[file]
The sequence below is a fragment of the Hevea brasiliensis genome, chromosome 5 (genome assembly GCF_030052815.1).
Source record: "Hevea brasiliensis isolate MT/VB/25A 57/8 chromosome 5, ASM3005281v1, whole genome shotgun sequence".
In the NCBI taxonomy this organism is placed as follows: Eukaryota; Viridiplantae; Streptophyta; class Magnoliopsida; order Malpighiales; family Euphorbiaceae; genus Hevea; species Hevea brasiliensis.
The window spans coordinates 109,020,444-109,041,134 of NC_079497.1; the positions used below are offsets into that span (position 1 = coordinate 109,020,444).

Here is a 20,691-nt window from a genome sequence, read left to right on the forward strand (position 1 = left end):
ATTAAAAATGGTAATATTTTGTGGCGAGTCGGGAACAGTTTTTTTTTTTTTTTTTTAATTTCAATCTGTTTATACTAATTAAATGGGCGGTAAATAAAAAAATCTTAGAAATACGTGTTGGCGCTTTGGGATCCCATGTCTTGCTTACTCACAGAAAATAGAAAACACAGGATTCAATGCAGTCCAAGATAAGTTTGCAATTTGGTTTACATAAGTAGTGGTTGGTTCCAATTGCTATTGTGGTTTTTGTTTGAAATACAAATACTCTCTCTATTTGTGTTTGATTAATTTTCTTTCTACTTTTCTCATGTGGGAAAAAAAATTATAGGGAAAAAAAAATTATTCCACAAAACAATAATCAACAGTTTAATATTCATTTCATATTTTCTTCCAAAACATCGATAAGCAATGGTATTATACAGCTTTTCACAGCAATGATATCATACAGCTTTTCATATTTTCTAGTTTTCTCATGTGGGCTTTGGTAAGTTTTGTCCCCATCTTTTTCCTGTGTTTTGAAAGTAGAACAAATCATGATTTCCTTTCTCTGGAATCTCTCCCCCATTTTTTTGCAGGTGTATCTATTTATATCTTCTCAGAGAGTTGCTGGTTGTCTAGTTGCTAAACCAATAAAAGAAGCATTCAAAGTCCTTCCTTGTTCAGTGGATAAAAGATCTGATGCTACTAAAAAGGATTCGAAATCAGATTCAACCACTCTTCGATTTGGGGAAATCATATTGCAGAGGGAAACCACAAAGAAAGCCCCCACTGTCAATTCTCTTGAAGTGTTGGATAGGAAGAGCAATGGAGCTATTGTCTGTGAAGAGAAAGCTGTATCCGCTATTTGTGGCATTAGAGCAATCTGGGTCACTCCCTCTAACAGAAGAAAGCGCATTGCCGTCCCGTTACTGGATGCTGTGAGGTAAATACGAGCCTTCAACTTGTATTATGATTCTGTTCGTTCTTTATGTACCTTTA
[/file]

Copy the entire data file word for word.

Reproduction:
The sequence below is a fragment of the Hevea brasiliensis genome, chromosome 5 (genome assembly GCF_030052815.1).
Source record: "Hevea brasiliensis isolate MT/VB/25A 57/8 chromosome 5, ASM3005281v1, whole genome shotgun sequence".
In the NCBI taxonomy this organism is placed as follows: Eukaryota; Viridiplantae; Streptophyta; class Magnoliopsida; order Malpighiales; family Euphorbiaceae; genus Hevea; species Hevea brasiliensis.
The window spans coordinates 109,020,444-109,041,134 of NC_079497.1; the positions used below are offsets into that span (position 1 = coordinate 109,020,444).

Here is a 20,691-nt window from a genome sequence, read left to right on the forward strand (position 1 = left end):
ATTAAAAATGGTAATATTTTGTGGCGAGTCGGGAACAGTTTTTTTTTTTTTTTTTTAATTTCAATCTGTTTATACTAATTAAATGGGCGGTAAATAAAAAAATCTTAGAAATACGTGTTGGCGCTTTGGGATCCCATGTCTTGCTTACTCACAGAAAATAGAAAACACAGGATTCAATGCAGTCCAAGATAAGTTTGCAATTTGGTTTACATAAGTAGTGGTTGGTTCCAATTGCTATTGTGGTTTTTGTTTGAAATACAAATACTCTCTCTATTTGTGTTTGATTAATTTTCTTTCTACTTTTCTCATGTGGGAAAAAAAATTATAGGGAAAAAAAAATTATTCCACAAAACAATAATCAACAGTTTAATATTCATTTCATATTTTCTTCCAAAACATCGATAAGCAATGGTATTATACAGCTTTTCACAGCAATGATATCATACAGCTTTTCATATTTTCTAGTTTTCTCATGTGGGCTTTGGTAAGTTTTGTCCCCATCTTTTTCCTGTGTTTTGAAAGTAGAACAAATCATGATTTCCTTTCTCTGGAATCTCTCCCCCATTTTTTTGCAGGTGTATCTATTTATATCTTCTCAGAGAGTTGCTGGTTGTCTAGTTGCTAAACCAATAAAAGAAGCATTCAAAGTCCTTCCTTGTTCAGTGGATAAAAGATCTGATGCTACTAAAAAGGATTCGAAATCAGATTCAACCACTCTTCGATTTGGGGAAATCATATTGCAGAGGGAAACCACAAAGAAAGCCCCCACTGTCAATTCTCTTGAAGTGTTGGATAGGAAGAGCAATGGAGCTATTGTCTGTGAAGAGAAAGCTGTATCCGCTATTTGTGGCATTAGAGCAATCTGGGTCACTCCCTCTAACAGAAGAAAGCGCATTGCCGTCCCGTTACTGGATGCTGTGAGGTAAATACGAGCCTTCAACTTGTATTATGATTCTGTTCGTTCTTTATGTACCTTTA